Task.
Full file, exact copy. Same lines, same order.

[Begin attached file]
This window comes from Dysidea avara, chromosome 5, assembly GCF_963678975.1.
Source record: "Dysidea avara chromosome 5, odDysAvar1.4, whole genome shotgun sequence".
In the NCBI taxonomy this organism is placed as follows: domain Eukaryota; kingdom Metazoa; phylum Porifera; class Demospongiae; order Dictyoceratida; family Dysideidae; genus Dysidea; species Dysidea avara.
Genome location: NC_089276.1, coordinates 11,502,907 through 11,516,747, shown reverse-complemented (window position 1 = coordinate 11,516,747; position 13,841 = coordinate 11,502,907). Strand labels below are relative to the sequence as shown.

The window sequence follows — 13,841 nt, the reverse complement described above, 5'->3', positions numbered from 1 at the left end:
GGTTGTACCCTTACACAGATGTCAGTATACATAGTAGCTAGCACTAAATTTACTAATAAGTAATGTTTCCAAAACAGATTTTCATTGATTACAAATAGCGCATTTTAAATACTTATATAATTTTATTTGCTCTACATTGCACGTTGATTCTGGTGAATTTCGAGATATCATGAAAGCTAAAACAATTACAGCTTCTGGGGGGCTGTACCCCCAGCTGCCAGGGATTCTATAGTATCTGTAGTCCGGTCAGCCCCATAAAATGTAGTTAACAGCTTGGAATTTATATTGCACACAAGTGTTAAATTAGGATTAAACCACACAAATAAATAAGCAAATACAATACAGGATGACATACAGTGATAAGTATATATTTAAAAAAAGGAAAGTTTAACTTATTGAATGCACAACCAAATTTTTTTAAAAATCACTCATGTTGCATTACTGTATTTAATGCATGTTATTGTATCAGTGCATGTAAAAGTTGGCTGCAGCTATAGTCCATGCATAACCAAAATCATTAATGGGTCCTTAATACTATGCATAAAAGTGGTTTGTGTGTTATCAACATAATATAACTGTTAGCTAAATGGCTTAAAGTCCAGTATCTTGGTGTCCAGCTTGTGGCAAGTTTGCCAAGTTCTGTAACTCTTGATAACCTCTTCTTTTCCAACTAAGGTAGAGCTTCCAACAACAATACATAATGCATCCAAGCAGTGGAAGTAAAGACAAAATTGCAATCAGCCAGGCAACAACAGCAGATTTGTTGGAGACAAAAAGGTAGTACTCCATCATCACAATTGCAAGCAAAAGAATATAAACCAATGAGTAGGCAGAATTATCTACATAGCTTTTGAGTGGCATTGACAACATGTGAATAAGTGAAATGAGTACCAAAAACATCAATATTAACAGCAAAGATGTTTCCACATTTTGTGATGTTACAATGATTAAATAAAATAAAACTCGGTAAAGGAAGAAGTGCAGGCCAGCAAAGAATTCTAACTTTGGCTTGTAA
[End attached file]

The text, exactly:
This window comes from Dysidea avara, chromosome 5, assembly GCF_963678975.1.
Source record: "Dysidea avara chromosome 5, odDysAvar1.4, whole genome shotgun sequence".
In the NCBI taxonomy this organism is placed as follows: domain Eukaryota; kingdom Metazoa; phylum Porifera; class Demospongiae; order Dictyoceratida; family Dysideidae; genus Dysidea; species Dysidea avara.
Genome location: NC_089276.1, coordinates 11,502,907 through 11,516,747, shown reverse-complemented (window position 1 = coordinate 11,516,747; position 13,841 = coordinate 11,502,907). Strand labels below are relative to the sequence as shown.

The window sequence follows — 13,841 nt, the reverse complement described above, 5'->3', positions numbered from 1 at the left end:
GGTTGTACCCTTACACAGATGTCAGTATACATAGTAGCTAGCACTAAATTTACTAATAAGTAATGTTTCCAAAACAGATTTTCATTGATTACAAATAGCGCATTTTAAATACTTATATAATTTTATTTGCTCTACATTGCACGTTGATTCTGGTGAATTTCGAGATATCATGAAAGCTAAAACAATTACAGCTTCTGGGGGGCTGTACCCCCAGCTGCCAGGGATTCTATAGTATCTGTAGTCCGGTCAGCCCCATAAAATGTAGTTAACAGCTTGGAATTTATATTGCACACAAGTGTTAAATTAGGATTAAACCACACAAATAAATAAGCAAATACAATACAGGATGACATACAGTGATAAGTATATATTTAAAAAAAGGAAAGTTTAACTTATTGAATGCACAACCAAATTTTTTTAAAAATCACTCATGTTGCATTACTGTATTTAATGCATGTTATTGTATCAGTGCATGTAAAAGTTGGCTGCAGCTATAGTCCATGCATAACCAAAATCATTAATGGGTCCTTAATACTATGCATAAAAGTGGTTTGTGTGTTATCAACATAATATAACTGTTAGCTAAATGGCTTAAAGTCCAGTATCTTGGTGTCCAGCTTGTGGCAAGTTTGCCAAGTTCTGTAACTCTTGATAACCTCTTCTTTTCCAACTAAGGTAGAGCTTCCAACAACAATACATAATGCATCCAAGCAGTGGAAGTAAAGACAAAATTGCAATCAGCCAGGCAACAACAGCAGATTTGTTGGAGACAAAAAGGTAGTACTCCATCATCACAATTGCAAGCAAAAGAATATAAACCAATGAGTAGGCAGAATTATCTACATAGCTTTTGAGTGGCATTGACAACATGTGAATAAGTGAAATGAGTACCAAAAACATCAATATTAACAGCAAAGATGTTTCCACATTTTGTGATGTTACAATGATTAAATAAAATAAAACTCGGTAAAGGAAGAAGTGCAGGCCAGCAAAGAATTCTAACTTTGGCTTGTAA